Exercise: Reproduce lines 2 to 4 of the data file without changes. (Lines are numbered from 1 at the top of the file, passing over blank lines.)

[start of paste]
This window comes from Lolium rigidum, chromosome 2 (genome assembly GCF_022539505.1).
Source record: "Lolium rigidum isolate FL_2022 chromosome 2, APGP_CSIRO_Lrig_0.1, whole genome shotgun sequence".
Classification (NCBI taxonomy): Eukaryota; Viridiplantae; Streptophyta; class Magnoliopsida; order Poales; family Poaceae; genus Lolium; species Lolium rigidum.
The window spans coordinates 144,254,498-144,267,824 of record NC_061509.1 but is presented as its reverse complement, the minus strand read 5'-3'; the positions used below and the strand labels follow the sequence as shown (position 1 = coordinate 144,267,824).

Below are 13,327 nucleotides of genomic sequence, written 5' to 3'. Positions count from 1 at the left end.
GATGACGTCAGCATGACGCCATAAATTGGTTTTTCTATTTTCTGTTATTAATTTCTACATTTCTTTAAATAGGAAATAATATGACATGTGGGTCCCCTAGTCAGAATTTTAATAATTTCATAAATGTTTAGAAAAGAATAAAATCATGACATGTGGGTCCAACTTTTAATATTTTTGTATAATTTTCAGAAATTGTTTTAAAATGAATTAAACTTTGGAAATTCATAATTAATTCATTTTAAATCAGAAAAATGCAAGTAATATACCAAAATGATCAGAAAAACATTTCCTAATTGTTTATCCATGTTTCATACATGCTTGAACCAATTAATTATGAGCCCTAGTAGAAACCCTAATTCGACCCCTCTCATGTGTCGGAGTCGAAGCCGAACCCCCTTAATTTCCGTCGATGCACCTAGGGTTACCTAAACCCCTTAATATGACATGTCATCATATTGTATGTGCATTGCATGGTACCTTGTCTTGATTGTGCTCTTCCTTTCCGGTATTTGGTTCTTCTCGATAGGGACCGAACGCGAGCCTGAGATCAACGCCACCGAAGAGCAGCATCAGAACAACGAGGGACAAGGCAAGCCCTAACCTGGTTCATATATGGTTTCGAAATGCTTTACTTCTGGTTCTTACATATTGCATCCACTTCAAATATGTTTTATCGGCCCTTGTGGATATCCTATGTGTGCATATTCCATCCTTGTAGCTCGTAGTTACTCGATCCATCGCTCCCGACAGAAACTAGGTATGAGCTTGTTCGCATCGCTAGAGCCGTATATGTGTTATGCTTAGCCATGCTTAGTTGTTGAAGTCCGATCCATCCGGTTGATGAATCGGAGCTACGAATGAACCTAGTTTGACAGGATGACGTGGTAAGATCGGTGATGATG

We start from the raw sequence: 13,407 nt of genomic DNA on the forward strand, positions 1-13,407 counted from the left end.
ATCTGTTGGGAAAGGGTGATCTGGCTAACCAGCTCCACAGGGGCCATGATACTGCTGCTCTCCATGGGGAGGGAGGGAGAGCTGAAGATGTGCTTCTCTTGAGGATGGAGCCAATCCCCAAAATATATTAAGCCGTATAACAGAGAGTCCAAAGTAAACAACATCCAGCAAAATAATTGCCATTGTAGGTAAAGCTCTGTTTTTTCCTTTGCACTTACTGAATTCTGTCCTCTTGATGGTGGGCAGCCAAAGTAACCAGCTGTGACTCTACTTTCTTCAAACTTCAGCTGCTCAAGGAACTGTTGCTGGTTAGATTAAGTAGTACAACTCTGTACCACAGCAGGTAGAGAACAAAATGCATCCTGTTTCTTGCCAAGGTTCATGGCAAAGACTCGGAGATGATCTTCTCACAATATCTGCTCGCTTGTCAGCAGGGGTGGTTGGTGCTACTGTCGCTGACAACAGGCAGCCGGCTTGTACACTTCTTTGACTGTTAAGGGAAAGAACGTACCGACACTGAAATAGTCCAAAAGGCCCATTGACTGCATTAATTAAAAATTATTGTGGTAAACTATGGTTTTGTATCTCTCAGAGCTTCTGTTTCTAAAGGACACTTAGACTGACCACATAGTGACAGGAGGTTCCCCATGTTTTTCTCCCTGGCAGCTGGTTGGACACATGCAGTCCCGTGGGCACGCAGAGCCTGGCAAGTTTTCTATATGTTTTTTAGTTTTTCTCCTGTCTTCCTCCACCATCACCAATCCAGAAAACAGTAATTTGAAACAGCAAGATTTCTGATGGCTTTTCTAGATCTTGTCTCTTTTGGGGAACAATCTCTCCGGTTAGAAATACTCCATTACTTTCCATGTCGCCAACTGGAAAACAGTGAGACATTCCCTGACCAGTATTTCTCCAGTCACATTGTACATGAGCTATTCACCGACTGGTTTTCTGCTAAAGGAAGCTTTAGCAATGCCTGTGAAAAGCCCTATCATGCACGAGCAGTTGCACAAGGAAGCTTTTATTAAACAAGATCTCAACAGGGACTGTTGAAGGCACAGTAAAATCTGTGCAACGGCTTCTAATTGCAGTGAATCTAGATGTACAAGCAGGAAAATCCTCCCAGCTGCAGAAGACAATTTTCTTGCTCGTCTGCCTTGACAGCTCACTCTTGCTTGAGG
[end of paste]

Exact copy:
Source record: "Lolium rigidum isolate FL_2022 chromosome 2, APGP_CSIRO_Lrig_0.1, whole genome shotgun sequence".
Classification (NCBI taxonomy): Eukaryota; Viridiplantae; Streptophyta; class Magnoliopsida; order Poales; family Poaceae; genus Lolium; species Lolium rigidum.
The window spans coordinates 144,254,498-144,267,824 of record NC_061509.1 but is presented as its reverse complement, the minus strand read 5'-3'; the positions used below and the strand labels follow the sequence as shown (position 1 = coordinate 144,267,824).